You know The Voice is in trouble when Anthony Albanese struggles to answer simple questions from The Project’s left-wing hosts: Hamish MacDonald tells Prime Minister ‘people want to understand this’
- The Prime Minister appeared on The Project to speak on the vote
- He stumbled over questions about exactly how it will work
- The bill to enable the referendum was passed on Tuesday
Anthony Albanese struggled to directly answer a series of simple questions on the Voice to Parliament during an appearance on The Project.
The prime minister was interviewed by Channel Ten current affairs presenters after the bill to enable the referendum was passed by the Senate on Monday.
Mr Albanese talked about the goal and the Voice’s goal was but stumbled when host Hamish McDonald asked a series of questions about exactly how it would work.
When asked how many people would be on the Voice, he said ‘that would be decided by Parliament’ before launching into a long-winded response.
“But there has been an assessment (which) was given to the former government and was considered twice by their cabinet … and it spoke of a group of about 24 people,” Albanese said.
Prime Minister Anthony Albanese (pictured) stumbled upon a question about how the Voice to Parliament would work during an appearance on Ten’s The Project
But that would be determined by parliament. So, our Constitution…defines the greater principle and, like everything else, Parliament will determine…and that will change over time.”
McDonald tried to intervene several times during the Prime Minister’s response in an attempt to gain more clarity.
“I think, as you’ve acknowledged, people want to understand this, right — so I’m giving you a chance to get that across,” the host finally said.
McDonald continued by asking how members of the Voice would be chosen
The prime minister again did not give a precise answer.
‘They would be chosen. That would be in consultation with Indigenous Australians themselves,” Mr Albanese said.
“So, for example, South Australia may have a Voice to Parliament… Voice to Parliament may elect people to the national Voice structure.”
“In Victoria right now… there is an election right now of Indigenous people for their…”
McDonald again interjected to emphasize that he was “trying to keep this as simple as possible” before firing off another question.
“If The Voice disagrees with the then government, who has the primacy?” he asked.
McDonald continued, “when you get that advice, which says you have to do one thing…” before the Prime Minister spoke over him to reply simply, “The government.”
The Prime Minister was asked a series of questions during the show by presenter Hamish McDonald (pictured), who urged Mr Albanese to ‘keep it simple’ as Australians tried to understand how the vote would work
Labor senators applaud after bill to enable Voice referendum passed Senate chamber on Monday
“There is no right of veto here… the structure of parliament remains in place, is not affected by any of this and that has been made absolutely clear,” Albanese said.
“This is all an advisory group.”
It comes after the Senate passed laws Monday — 52 to 19 — to clear the way for a referendum on the Vote after a fiery final debate in the upper house.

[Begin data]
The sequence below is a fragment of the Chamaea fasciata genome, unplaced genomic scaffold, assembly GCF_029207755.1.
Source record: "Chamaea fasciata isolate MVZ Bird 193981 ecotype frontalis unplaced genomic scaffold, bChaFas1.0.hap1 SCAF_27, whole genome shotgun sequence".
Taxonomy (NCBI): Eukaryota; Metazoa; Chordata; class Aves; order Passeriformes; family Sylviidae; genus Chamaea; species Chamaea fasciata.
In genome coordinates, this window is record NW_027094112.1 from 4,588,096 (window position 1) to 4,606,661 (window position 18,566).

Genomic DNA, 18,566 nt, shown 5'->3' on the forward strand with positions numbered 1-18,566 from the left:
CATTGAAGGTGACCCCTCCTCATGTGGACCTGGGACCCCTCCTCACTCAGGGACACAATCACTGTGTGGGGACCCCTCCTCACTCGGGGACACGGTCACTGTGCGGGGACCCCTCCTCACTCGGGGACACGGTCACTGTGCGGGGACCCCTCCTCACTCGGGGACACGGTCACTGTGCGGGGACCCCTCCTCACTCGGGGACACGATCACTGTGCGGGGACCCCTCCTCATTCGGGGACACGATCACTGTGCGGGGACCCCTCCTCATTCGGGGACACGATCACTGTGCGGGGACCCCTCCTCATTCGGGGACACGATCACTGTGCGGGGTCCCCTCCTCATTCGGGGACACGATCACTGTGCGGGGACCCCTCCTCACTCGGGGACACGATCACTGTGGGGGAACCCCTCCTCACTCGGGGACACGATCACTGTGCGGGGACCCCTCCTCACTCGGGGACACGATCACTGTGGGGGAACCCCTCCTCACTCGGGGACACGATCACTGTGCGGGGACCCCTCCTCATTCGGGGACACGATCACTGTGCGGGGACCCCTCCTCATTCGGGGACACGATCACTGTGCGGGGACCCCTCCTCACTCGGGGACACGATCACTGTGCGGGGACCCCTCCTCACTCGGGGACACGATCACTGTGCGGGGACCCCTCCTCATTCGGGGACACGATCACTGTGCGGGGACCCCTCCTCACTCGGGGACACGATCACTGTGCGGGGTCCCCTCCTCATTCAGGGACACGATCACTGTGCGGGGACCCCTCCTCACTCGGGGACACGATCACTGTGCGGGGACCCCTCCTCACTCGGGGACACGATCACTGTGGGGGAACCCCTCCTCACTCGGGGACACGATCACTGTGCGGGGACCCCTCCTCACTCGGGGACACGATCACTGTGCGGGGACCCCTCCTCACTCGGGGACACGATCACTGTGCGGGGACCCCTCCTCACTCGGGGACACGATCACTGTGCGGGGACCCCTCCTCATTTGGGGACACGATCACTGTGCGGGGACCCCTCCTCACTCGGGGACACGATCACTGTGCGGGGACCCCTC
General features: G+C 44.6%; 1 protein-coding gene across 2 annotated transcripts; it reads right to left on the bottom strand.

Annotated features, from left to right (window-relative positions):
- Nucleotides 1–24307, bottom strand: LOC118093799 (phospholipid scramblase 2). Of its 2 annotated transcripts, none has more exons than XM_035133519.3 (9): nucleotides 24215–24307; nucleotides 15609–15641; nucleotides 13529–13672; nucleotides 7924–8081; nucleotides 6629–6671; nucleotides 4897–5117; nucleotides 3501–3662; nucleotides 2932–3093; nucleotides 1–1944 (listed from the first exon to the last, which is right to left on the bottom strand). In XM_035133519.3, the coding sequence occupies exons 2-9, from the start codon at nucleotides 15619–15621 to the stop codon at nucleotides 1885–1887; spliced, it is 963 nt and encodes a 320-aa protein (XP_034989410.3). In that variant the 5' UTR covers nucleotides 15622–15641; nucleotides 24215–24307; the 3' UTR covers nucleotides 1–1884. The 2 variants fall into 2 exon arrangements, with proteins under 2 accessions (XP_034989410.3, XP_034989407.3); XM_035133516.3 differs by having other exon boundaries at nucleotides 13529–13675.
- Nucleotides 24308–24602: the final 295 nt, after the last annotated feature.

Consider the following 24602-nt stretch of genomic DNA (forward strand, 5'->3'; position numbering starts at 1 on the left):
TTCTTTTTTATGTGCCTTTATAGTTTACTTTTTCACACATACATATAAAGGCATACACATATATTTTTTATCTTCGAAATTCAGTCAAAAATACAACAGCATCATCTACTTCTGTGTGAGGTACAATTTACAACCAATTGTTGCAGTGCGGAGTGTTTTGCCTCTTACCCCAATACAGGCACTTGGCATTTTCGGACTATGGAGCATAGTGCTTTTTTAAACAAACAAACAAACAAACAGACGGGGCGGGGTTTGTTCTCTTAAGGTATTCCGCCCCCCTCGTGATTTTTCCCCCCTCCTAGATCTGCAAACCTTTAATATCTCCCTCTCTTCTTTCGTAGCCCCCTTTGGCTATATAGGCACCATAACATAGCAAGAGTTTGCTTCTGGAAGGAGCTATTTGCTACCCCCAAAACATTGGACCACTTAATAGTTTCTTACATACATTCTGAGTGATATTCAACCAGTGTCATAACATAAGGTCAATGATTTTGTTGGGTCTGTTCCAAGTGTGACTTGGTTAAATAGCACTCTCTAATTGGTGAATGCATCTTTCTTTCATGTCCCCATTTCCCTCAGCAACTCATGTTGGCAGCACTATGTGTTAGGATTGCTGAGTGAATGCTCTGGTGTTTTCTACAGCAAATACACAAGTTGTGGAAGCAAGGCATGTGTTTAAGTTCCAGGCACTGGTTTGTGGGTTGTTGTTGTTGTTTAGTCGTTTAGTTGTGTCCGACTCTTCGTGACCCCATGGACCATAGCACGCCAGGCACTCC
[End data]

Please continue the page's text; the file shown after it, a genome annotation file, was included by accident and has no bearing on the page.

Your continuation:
The vote means the referendum will be held in the next two to six months, with the government already indicating it will take place between October and December.
The bill passed into a standing ovation in the public gallery and applause.
Yes and no campaigns will now ramp up efforts to connect with voters ahead of the referendum.
The Liberal Party, Nationals and One Nation will all oppose the Voice and contribute to official No pamphlets delivered to every household.
Labor and the Greens will collaborate with several independents on a Yes pamphlet.
What we know so far about the Voice to Parliament
Here, Daily Mail Australia looks at some of the top questions on the Voice so far, and how the government has addressed them:
What advice can The Voice give to parliament and the government?
The Voice advises on matters directly related to indigenous peoples.
It will respond to government requests, while also having the power to proactively address issues they believe affect them.
The group will have its own resources to research and engage with communities at grassroots level to ensure it best reflects their needs.
How are the members of the Voice chosen?
Members of the Voice are appointed by indigenous communities and will serve on the committee for a fixed period to be determined.
The way the communities choose their representatives is agreed upon by the local communities in conjunction with the government as part of a ‘post-referendum process’ to ensure cultural legitimacy.
Who can join the committee?
Members of the Voice must be Aboriginal or Torres Strait Islander.
They are elected from every state and territory and have a balanced representation of men and women at the national level.
The government has also guaranteed that young people will be included on the committee to ensure representation across the broad scope of the community.
Will the vote be transparent?
The government states that The Voice will be subject to auditing and reporting requirements to ensure it is held accountable and remains transparent.
Voice members will be held to National Anti-Corruption Commission standards and will be disciplined or removed from the committee if misconduct is found.
Will the Voice have veto power?
Does The Voice operate independently of other government agencies?
The committee must respect the work and role of existing organizations, says the government.
Will the Voice handle all funds?
The Voice will not manage money directly or provide services to the community.
Its sole role will be to comment on improving existing government programs and services, and advise on new ideas coming through the parties.